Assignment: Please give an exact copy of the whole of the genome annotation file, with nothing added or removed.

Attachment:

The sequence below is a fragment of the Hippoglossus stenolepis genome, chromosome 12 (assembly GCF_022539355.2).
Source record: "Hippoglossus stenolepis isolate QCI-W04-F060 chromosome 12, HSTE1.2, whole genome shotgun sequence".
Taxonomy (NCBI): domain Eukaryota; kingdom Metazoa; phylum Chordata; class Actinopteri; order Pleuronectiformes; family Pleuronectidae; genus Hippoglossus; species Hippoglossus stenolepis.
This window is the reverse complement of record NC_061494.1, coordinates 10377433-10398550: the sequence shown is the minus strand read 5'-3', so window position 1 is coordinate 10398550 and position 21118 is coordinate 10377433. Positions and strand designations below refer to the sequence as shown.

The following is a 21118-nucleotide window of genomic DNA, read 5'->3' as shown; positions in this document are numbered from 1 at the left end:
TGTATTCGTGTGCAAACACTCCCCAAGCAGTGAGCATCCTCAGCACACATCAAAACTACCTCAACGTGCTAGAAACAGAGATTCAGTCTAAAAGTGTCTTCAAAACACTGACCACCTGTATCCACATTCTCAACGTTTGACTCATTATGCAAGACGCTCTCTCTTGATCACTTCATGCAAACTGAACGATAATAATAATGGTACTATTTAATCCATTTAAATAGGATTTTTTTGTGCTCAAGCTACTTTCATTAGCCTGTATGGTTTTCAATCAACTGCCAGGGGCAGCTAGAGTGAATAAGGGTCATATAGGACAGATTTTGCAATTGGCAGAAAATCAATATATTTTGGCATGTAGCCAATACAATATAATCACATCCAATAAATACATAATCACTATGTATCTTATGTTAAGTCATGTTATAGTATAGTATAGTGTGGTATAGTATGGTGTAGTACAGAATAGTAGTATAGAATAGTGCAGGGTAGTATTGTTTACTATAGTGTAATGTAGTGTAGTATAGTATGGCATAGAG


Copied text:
The sequence below is a fragment of the Hippoglossus stenolepis genome, chromosome 12 (assembly GCF_022539355.2).
Source record: "Hippoglossus stenolepis isolate QCI-W04-F060 chromosome 12, HSTE1.2, whole genome shotgun sequence".
Taxonomy (NCBI): domain Eukaryota; kingdom Metazoa; phylum Chordata; class Actinopteri; order Pleuronectiformes; family Pleuronectidae; genus Hippoglossus; species Hippoglossus stenolepis.
This window is the reverse complement of record NC_061494.1, coordinates 10377433-10398550: the sequence shown is the minus strand read 5'-3', so window position 1 is coordinate 10398550 and position 21118 is coordinate 10377433. Positions and strand designations below refer to the sequence as shown.

The following is a 21118-nucleotide window of genomic DNA, read 5'->3' as shown; positions in this document are numbered from 1 at the left end:
TGTATTCGTGTGCAAACACTCCCCAAGCAGTGAGCATCCTCAGCACACATCAAAACTACCTCAACGTGCTAGAAACAGAGATTCAGTCTAAAAGTGTCTTCAAAACACTGACCACCTGTATCCACATTCTCAACGTTTGACTCATTATGCAAGACGCTCTCTCTTGATCACTTCATGCAAACTGAACGATAATAATAATGGTACTATTTAATCCATTTAAATAGGATTTTTTTGTGCTCAAGCTACTTTCATTAGCCTGTATGGTTTTCAATCAACTGCCAGGGGCAGCTAGAGTGAATAAGGGTCATATAGGACAGATTTTGCAATTGGCAGAAAATCAATATATTTTGGCATGTAGCCAATACAATATAATCACATCCAATAAATACATAATCACTATGTATCTTATGTTAAGTCATGTTATAGTATAGTATAGTGTGGTATAGTATGGTGTAGTACAGAATAGTAGTATAGAATAGTGCAGGGTAGTATTGTTTACTATAGTGTAATGTAGTGTAGTATAGTATGGCATAGAG